To CGC or Not to CGC?

This is always a hot topic among collectors and dealers alike. Now, I have resisted writing this column because of the heat that goes along with the debate. Nowadays it seems very difficult to have a serious debate about anything, because of the highly charged state of political correctness. But what the heck, here goes.

This is always a hot topic among collectors and dealers alike. Now, I have resisted writing this column because of the heat that goes along with the debate. Nowadays it seems very difficult to have a serious debate about anything, because of the highly charged state of political correctness. But what the heck, here goes.

I buy raw and graded comics. I always have the excitement of expectation waiting for the FedEx package from ComicLink or Heritage or wherever only to find a genuine level of disappointment after I receive the package. This can be two fold. One is that the 9.2 looks like the grader went on break and took some sort of hallucinogen before returning to the grading room. Or two, the fact that you can’t actually look at the book except the front and back cover.

better comics 1 cgc 7I think we all have stories of either being excited or conversely being disappointed at a given grade. Also, I think that is going to go on for as long as there are collectors willing to buy graded books.

So what then is the point you may ask? For me graded books make it relatively safe and secure using the wonderful world of the internet as your collecting marketplace, to purchase the books you want in a very safe environment. Ultra high grade books for investment purposes, that are CGC graded, remove the relative fear of dropping several thousand dollars on that Silver Age key you covet only to find little Johnny coloured the spine breaks with a felt tip marker that you couldn’t see in the scan.

Or you can crack the CGC graded book and enjoy the quality copy in your personal collection. Graded books in the 6.0 to 8.0 can be quite affordable and those are great grades to enjoy without the fear of some unforeseen accident like a dog eared corner or colour break when you are actually handling them.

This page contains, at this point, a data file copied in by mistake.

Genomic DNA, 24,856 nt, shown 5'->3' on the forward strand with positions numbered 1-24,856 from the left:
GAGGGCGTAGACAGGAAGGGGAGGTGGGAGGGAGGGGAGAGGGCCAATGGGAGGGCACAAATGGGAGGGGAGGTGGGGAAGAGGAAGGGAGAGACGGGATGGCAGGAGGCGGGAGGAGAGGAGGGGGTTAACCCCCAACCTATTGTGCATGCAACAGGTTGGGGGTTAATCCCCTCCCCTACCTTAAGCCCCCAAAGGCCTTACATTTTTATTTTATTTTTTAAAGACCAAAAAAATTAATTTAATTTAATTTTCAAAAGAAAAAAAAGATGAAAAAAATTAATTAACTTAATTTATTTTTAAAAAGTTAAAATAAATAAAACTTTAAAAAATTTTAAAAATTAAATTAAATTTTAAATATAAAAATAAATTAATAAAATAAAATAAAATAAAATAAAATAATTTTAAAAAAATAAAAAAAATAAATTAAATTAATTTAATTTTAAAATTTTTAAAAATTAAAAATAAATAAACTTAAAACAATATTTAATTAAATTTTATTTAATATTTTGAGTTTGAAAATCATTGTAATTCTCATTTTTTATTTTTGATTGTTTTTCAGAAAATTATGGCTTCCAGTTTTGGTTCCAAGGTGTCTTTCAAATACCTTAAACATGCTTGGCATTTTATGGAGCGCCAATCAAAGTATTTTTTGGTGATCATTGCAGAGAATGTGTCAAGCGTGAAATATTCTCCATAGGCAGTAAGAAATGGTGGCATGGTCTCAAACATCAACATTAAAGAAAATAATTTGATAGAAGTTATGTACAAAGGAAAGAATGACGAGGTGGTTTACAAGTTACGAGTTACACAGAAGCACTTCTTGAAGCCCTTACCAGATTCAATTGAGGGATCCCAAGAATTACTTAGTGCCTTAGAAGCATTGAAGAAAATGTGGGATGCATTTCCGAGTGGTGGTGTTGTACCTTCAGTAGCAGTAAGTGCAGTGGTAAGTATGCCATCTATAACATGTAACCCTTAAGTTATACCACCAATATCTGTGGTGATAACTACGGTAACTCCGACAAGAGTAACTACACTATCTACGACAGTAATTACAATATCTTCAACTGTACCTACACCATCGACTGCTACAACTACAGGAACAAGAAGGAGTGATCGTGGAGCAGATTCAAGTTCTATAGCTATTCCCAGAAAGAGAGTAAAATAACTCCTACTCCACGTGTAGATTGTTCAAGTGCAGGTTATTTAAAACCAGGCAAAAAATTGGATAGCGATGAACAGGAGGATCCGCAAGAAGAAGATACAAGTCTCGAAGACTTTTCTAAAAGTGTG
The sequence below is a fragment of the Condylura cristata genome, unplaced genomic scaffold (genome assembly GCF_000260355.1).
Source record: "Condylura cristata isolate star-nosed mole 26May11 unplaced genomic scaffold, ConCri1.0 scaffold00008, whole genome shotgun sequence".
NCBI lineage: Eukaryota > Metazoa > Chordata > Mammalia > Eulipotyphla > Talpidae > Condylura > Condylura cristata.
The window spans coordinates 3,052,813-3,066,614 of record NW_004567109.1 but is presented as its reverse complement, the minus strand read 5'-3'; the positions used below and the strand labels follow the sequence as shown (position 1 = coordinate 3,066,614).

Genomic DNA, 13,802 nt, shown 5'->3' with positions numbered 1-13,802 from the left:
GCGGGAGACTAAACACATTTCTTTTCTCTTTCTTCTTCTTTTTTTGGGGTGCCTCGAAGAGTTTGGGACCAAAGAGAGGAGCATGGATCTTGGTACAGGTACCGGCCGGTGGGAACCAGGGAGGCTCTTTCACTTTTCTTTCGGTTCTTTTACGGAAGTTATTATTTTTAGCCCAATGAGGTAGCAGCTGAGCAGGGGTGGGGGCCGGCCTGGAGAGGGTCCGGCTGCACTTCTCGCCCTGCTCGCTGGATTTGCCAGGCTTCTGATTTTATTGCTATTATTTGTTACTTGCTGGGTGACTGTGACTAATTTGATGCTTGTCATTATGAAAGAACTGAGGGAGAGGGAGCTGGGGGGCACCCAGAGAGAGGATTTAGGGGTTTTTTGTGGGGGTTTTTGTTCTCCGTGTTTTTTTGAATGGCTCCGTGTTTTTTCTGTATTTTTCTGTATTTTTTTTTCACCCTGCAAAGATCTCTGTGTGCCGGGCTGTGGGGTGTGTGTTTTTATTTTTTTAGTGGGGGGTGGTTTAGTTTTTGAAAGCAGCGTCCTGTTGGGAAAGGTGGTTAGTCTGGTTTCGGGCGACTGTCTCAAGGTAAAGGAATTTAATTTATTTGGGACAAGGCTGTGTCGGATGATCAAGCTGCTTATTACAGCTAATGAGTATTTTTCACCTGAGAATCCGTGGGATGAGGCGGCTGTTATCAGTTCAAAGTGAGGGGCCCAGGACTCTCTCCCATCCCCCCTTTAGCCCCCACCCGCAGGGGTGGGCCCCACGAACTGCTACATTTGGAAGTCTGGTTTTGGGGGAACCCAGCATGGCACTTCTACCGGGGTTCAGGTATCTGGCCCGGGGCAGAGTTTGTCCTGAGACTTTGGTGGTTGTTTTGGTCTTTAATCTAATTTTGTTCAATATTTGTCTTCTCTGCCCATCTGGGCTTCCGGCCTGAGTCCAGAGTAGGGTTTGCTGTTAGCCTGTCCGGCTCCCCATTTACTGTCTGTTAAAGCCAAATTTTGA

Again, I buy both for the two reasons stated above. I must admit, the longer I am involved in this great hobby the more I enjoy raw books. There is nothing like carefully perusing a 9.0 or better copy of a 40, 50 or 60 year old beauty.

Another thing that is becoming clear about graded books is that it is quite questionable just how much protection they give a comic compared to bagged and boarded books. I think everyone has seen rusting staples and faded books in the plastic shell.

So I know this doesn’t touch upon every aspect of this debate but I am counting on all of you to throw your two cents worth in. I know you have an opinion, so let’s hear it.

Oh, and don’t get me started on Signature Series! I don’t like anyone writing on my comics…not even Stan Lee!

Default image
Dennis De Pues

Dennis is an admitted "Son of the Silver Age", having grown up with the influences of Silver Age greats: Kirby, Colan, Romita and Buscema.Three decades later, he is the creator of Crash!! and Galloway Park. More is definitely on the way.

Articles: 260


  1. CGC Graded books are no guarantee either. sorry to say. case in point. someone graded this Cerebus #1 a 9.4, clearly this is a joke ( if i sent in a book like that, i’d be lucky to get it back as an 8.5. CGC is good to a point, but…

    and as far as protection inside the holder, doesn’t CGC state that it’s made of archival materials, and thus, ultimate protection for the comic?

  2. Here is what CGC says on it’s site regarding protection.
    “Once certified by CGC, a comic book is encapsulated in a state-of-the art, tamper-evident holder, providing superior protection and stability for long-term preservation”.